Computational protocol: The Response of a 16S Ribosomal RNA Gene Fragment Amplified Community to Lead, Zinc, and Copper Pollution in a Shanghai Field Trial

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Protocol publication

[…] The Quantitative Insights Into Microbial Ecology (QIIME; ) suite of analysis tools were used to filter and analyze the sequence data. A total of 448,102 sequences were obtained across all 20 plots after removal of the index and primer sequences, quality control filtering and rarefaction. All amplicons were annotated using blastn on NCBI database where all hits with an e-value below a threshold of 10-10 were retained for each sequence, allowing a large base of potential hits for each query sequence. All potential annotation hits were then filtered at a strict criteria of ≥99% identity and ≥99% alignment coverage on any query sequence. For each amplicon, “unknowns” or “uncharacterized” labels were removed when possible and the hit with the highest bit score was selected as annotation. For ambiguous calls (identical bit score), the lowest shared taxonomic level of all potential hits was used. Amplicon annotation was then considered as OTUs (for readability, we borrow the commonly used OTU for readability; these do not represent consensus sequences or clustered amplicons but annotation-binned sequences). Amplicons without annotation (<99% identity and coverage to known NCBI nt sequences) were binned to OTUs using the more forgiving criteria of ≥98% identity and ≥98% alignment coverage. No new OTU construction was permitted in this step (which is used to increase capture of artificial amplicons produced by sequencing error as opposed to establishing less confident OTU). Lastly, in an effort to reduce the typical sparsity encountered in rRNA OTU tables, we flagged OTU that were present in fewer than four biological replicates and those with a high total count concentrated in a single sample (OTU maximum count in a sample: OTU total count of all samples <0.75, Supplementary File ). The final 1,566 OTU table count showed similar depth within all samples (Supplementary File ). Constrained Analysis of Principal Coordinates (CAP; Figure ) ordination was performed based on Bray–Curtis ecological distances using Phyloseq package (). Dispersion ellipses were drawn using veganCovEllipse function from Vegan package () in R (). Alpha diversity was measured using six different indices [Shannon, inverse Simpson (Figure ), Observed, Chao1, Simpson, and Fisher (Supplementary File ) within Phyloseq package ()]. Alpha-diversity was compared between the different groups of samples using a t-test. Of 1,566 constructed OTU, only 642 were retained as >10 total normalized counts across all samples to minimize interference during the standard size factor estimator in the subsequent DESeq2.To characterize statistically significant differentially abundant OTUs between groups of samples, parametric models developed in transcriptomics have been shown to perform well when applied to the pitfalls of microbiome biomarker data (uneven library sizes, sparsity, sample representatively; ). The univariate DESeq2 method was used to identify differentially abundant OTUs (; ) with a p-value and false discovery rate cut-off (Benjamini–Hochberg) <0.05 applied after the statistical tests. Rlog data transformation was used (blind = TRUE) as it offers a safer curve of the square root of variance over the mean (Supplementary File ). Differential abundance is not implicit if an OTU has counts in one condition but is not detected in another within a given comparison due to the requirement of abundance (presence) to be above DESeq2 significance thresholds (population noise), but is more likely. Similarly, the absence of any counts for an OTU within plots of soil from a single condition does not distinguish between absence of the bacteria and very low abundance (below detection, particularly relevant due to rarefaction; ), so is considered only as potential absence throughout the discussion. Any amplicon’s utility to distinguish particular species within a genus, or even genera within a family, is variable and it can be useful to iteratively inform bioinformatics decision-making of the specific biology of the environment as well as to allow for acknowledgment of that variability through comprehensive OTU investigation. OTU unpacking analyses separated sequences into sub-OTUs when no specific annotation accession hit was shared between an OTU’s constituent sequences. For example, the same annotation label (i.e., so common OTU) but with different accession numbers would give rise to two sub-OTUs. The majority of 16S rRNA gene annotation in databases (NCBI nt, SILVA, etc.) derives from in silico sequence comparison, so has the potential to be distant from sequencing-independent characterized bacteria; therefore, for comparison, phylogenetic trees were built by phylum including spikes of the closest isolated/cultured relatives (; ) based on the aligned 16S rRNA gene fragment from the 16S archaea and bacteria NCBI database. Unique identifiers (accession details) for every spike sequence are available in Supplementary File . Phylogenetic trees used Jukes–Cantor model, through a preference for simplicity (of substitution model) given the multiple potential levels of selection across the entirety of 16S rRNA gene (; ), and neighbor-joining method (). Newick phylogenetic trees were visualized using iTOL (Interactive Tree of Life). […]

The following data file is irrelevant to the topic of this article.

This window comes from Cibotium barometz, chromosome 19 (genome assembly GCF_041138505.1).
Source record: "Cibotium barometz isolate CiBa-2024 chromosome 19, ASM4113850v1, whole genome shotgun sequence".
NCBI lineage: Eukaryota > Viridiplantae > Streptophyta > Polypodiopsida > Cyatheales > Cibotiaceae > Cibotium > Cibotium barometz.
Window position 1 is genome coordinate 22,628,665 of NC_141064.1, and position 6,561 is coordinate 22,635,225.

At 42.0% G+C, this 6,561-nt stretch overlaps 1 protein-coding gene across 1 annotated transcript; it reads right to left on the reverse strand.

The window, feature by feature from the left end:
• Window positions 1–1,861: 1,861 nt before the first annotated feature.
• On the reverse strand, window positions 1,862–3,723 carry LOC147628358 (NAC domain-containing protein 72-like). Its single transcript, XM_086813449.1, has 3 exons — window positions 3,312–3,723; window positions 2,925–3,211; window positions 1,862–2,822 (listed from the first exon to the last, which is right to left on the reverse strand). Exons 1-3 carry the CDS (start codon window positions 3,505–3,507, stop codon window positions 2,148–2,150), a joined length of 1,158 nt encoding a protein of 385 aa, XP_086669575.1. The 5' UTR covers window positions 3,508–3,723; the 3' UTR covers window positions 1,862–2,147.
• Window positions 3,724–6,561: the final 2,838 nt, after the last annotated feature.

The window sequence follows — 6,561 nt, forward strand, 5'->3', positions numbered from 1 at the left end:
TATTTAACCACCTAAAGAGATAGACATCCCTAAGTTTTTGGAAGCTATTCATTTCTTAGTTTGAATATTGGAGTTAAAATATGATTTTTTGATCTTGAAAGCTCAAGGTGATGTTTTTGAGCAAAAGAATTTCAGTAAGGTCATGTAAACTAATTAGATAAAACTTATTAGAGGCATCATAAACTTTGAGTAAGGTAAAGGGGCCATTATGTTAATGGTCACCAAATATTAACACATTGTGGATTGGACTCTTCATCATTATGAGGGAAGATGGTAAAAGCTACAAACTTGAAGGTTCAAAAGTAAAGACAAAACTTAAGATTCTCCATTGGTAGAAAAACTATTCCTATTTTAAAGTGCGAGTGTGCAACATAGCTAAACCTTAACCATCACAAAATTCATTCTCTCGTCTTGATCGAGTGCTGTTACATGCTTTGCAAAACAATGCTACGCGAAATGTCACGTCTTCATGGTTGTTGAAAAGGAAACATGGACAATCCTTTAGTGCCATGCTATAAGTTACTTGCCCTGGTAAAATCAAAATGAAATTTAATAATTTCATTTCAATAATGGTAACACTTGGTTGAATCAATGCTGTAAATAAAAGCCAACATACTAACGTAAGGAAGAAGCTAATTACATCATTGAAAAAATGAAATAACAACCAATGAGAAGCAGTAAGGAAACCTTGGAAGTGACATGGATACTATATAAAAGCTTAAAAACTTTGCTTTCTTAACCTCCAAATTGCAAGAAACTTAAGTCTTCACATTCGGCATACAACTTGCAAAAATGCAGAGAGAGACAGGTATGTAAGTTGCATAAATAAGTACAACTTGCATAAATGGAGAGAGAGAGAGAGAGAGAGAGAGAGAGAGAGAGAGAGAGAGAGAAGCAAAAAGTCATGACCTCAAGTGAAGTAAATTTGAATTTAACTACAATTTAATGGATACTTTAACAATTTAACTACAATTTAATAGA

Pipeline specifications

Software tools QIIME, BLASTN, phyloseq, DESeq2, iTOL
Application Phylogenetics
Organisms Homo sapiens, Firmicutes, Bacteroidetes
Chemicals Copper, Zinc